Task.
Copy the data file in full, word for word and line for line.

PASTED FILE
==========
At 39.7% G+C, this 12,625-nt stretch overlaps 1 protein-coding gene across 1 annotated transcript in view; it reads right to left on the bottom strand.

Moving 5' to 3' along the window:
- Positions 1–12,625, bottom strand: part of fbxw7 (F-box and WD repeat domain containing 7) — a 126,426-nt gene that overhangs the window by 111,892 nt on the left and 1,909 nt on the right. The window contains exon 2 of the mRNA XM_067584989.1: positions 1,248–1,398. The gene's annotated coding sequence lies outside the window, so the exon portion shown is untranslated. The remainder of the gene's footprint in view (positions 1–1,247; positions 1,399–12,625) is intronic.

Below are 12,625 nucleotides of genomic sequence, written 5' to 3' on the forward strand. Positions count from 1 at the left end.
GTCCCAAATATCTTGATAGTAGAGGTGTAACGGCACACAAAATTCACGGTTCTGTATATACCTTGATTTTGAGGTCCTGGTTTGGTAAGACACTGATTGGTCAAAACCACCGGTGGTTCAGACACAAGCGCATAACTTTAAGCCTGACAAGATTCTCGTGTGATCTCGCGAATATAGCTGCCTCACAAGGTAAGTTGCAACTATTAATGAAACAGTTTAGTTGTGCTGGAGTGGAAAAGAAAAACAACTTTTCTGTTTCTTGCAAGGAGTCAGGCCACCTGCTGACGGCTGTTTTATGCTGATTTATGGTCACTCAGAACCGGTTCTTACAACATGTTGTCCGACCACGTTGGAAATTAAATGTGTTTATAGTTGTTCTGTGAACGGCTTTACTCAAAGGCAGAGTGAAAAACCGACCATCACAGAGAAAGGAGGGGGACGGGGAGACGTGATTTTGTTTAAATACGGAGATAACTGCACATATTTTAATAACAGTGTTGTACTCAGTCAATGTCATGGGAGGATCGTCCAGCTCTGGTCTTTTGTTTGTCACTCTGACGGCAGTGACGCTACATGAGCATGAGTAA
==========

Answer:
At 39.7% G+C, this 12,625-nt stretch overlaps 1 protein-coding gene across 1 annotated transcript in view; it reads right to left on the bottom strand.

Moving 5' to 3' along the window:
- Positions 1–12,625, bottom strand: part of fbxw7 (F-box and WD repeat domain containing 7) — a 126,426-nt gene that overhangs the window by 111,892 nt on the left and 1,909 nt on the right. The window contains exon 2 of the mRNA XM_067584989.1: positions 1,248–1,398. The gene's annotated coding sequence lies outside the window, so the exon portion shown is untranslated. The remainder of the gene's footprint in view (positions 1–1,247; positions 1,399–12,625) is intronic.

Below are 12,625 nucleotides of genomic sequence, written 5' to 3' on the forward strand. Positions count from 1 at the left end.
GTCCCAAATATCTTGATAGTAGAGGTGTAACGGCACACAAAATTCACGGTTCTGTATATACCTTGATTTTGAGGTCCTGGTTTGGTAAGACACTGATTGGTCAAAACCACCGGTGGTTCAGACACAAGCGCATAACTTTAAGCCTGACAAGATTCTCGTGTGATCTCGCGAATATAGCTGCCTCACAAGGTAAGTTGCAACTATTAATGAAACAGTTTAGTTGTGCTGGAGTGGAAAAGAAAAACAACTTTTCTGTTTCTTGCAAGGAGTCAGGCCACCTGCTGACGGCTGTTTTATGCTGATTTATGGTCACTCAGAACCGGTTCTTACAACATGTTGTCCGACCACGTTGGAAATTAAATGTGTTTATAGTTGTTCTGTGAACGGCTTTACTCAAAGGCAGAGTGAAAAACCGACCATCACAGAGAAAGGAGGGGGACGGGGAGACGTGATTTTGTTTAAATACGGAGATAACTGCACATATTTTAATAACAGTGTTGTACTCAGTCAATGTCATGGGAGGATCGTCCAGCTCTGGTCTTTTGTTTGTCACTCTGACGGCAGTGACGCTACATGAGCATGAGTAA